We’ve met UPMC the provider. Now it’s time for the midstate to meet UPMC the insurer.
Fresh off its affiliation with the Harrisburg-based PinnacleHealth provider network, the University of Pittsburgh Medical Center this week unveiled new Medicare Advantage plans for consumers in the region for 2018 under UPMC Health Plan, its insurance operation.
The move — together with the addition of coverage in northcentral Pennsylvania, where Susquehanna Health became part of UPMC earlier this year, and in suburban Philadelphia — means UPMC insurance products will be available in 51 counties in 2018, up from 36 this year, said John Lovelace, UPMC’s president of government programs.
Plan officials expect to have a presence in all 67 of the state’s counties by 2019, Lovelace added.
UPMC Health Plan’s expansion so far does not seem to be a problem in the midstate. PinnacleHealth and successor UPMC Pinnacle said during and after the affiliation that they had reached or were working on deals to honor existing contracts with regional insurers, reaffirming last month the system’s commitment to continuing to work with multiple payers.
That contrasts with what is happening in southeastern Pennsylvania, where Independence Blue Cross is locked in a contract stalemate with the newly formed Tower Health network, formerly Reading Health System, which has an insurance joint venture deal with UPMC.
About the new plans
In the midstate, UPMC Health Plan will offer two HMO plans and a new PPO plan to customers in Adams, Cumberland, Dauphin, Fulton, Lancaster, Lebanon, Lehigh, Perry and York Counties under the UPMC for Life banner.
Medicare is the federal health insurance program for people who are 65 or older, as well as certain younger people with disabilities or other conditions.
Medicare Advantage Plans must cover all of the services that Medicare covers, often with additional options, such as vision, hearing, dental, and/or health and wellness programs.
UPMC for Life says its Medicare Advantage plans offer additional benefits that include low copays for primary care physician visits, complimentary membership at participating fitness clubs and preventive dental coverage.
Starting Jan. 1, 2018, UPMC for Life members also will have a $0 copay for preferred generic (Tier 1) prescriptions filled at a preferred pharmacy, as well as the lowest possible copays on other drug categories.
For the second year in a row, all UPMC for Life HMO members also will have full in-network coverage when traveling to Florida, meaning they will be entitled to the same benefits and cost sharing when they see a provider in Florida as they do at home in Pennsylvania, as long as they contact the plan to activate the option.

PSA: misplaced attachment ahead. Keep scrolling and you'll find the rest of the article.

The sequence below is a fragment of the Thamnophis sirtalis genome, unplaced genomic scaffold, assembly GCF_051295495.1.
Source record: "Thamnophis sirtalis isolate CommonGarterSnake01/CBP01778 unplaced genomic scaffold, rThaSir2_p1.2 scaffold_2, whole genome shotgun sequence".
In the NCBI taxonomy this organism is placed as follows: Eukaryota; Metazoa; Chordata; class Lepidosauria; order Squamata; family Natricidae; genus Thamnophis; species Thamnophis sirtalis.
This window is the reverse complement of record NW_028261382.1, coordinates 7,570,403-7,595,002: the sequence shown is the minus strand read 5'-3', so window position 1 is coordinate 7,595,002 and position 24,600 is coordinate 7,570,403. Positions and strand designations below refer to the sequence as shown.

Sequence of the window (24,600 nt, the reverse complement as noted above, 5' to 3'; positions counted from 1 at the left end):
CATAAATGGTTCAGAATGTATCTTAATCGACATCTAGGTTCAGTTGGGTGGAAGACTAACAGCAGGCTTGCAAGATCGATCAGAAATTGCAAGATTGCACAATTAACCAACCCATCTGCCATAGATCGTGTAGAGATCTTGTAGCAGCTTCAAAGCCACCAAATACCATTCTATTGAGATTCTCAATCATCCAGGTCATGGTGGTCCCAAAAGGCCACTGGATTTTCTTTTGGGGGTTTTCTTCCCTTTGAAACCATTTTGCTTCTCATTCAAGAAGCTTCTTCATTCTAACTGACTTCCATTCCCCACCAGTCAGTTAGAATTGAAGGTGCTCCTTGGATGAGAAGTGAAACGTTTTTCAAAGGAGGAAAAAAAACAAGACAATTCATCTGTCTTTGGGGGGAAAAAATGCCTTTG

Competition in focus
There are other parallels and contrasts between this year’s moves by PinnacleHealth and what is happening in southeastern Pennsylvania.
When it announced in March to affiliate with UPMC, Pinnacle also announced that it planned to purchase four hospitals from for-profit Tennessee-based Community Health Systems Inc., or CHS: Carlisle Regional Medical Center in Cumberland County, Memorial Hospital in York County and two Lancaster County hospitals: Lancaster Regional Medical Center and Heart of Lancaster.
A hospital deal also took place in Berks County.
Reading Health System — which changed its name to Tower Health this summer — announced in May that it planned to buy five CHS hospitals, in Coatesville, Phoenixville, Pottstown, West Grove and Philadelphia.
The PinnacleHealth-CHS-UPMC transactions seemed to proceed smoothly and with greater coordination. After the CHS purchase but before the UPMC affiliation was complete, records revealed that UPMC already had plans to invest hundreds of millions of dollars into Pinnacle’s midstate properties, including the four hospitals purchased from CHS.
At the same time, PinnacleHealth announced that it had reached deals to preserve network access for patients from various insurers, including Humana Inc. and Capital Blue Cross. After the affiliation, UPMC echoed that commitment to working with multiple payers.
In southeastern Pennsylvania, meanwhile, events headed in a different direction with also one major insurer.
Before buying CHS hospitals, Reading Health last year entered into a joint venture with UPMC Health Plan to sell health insurance in Bucks, Chester and Montgomery Counties.
Even before the CHS deal closed last week, Independence Blue Cross (IBC) had raised concerns about the UPMC joint venture, seeking a non-compete clause as part of contract negotiations, according to a statement from Tower Health.
Tower refused and, when the sale was concluded, the old deals ended, the Philadelphia Inquirer reported, putting the five hospitals out of network for 120,000 IBC members, although the insurer posted a website for consumers, informing them about a 30-day grace period and other care options.
Anthony V. Coletta, president of facilitated health networks at Independence Blue Cross, told the Inquirer that Tower officials made it clear they intended to compete, and that IBC objected to “funding a rival.”
The negotiations continue.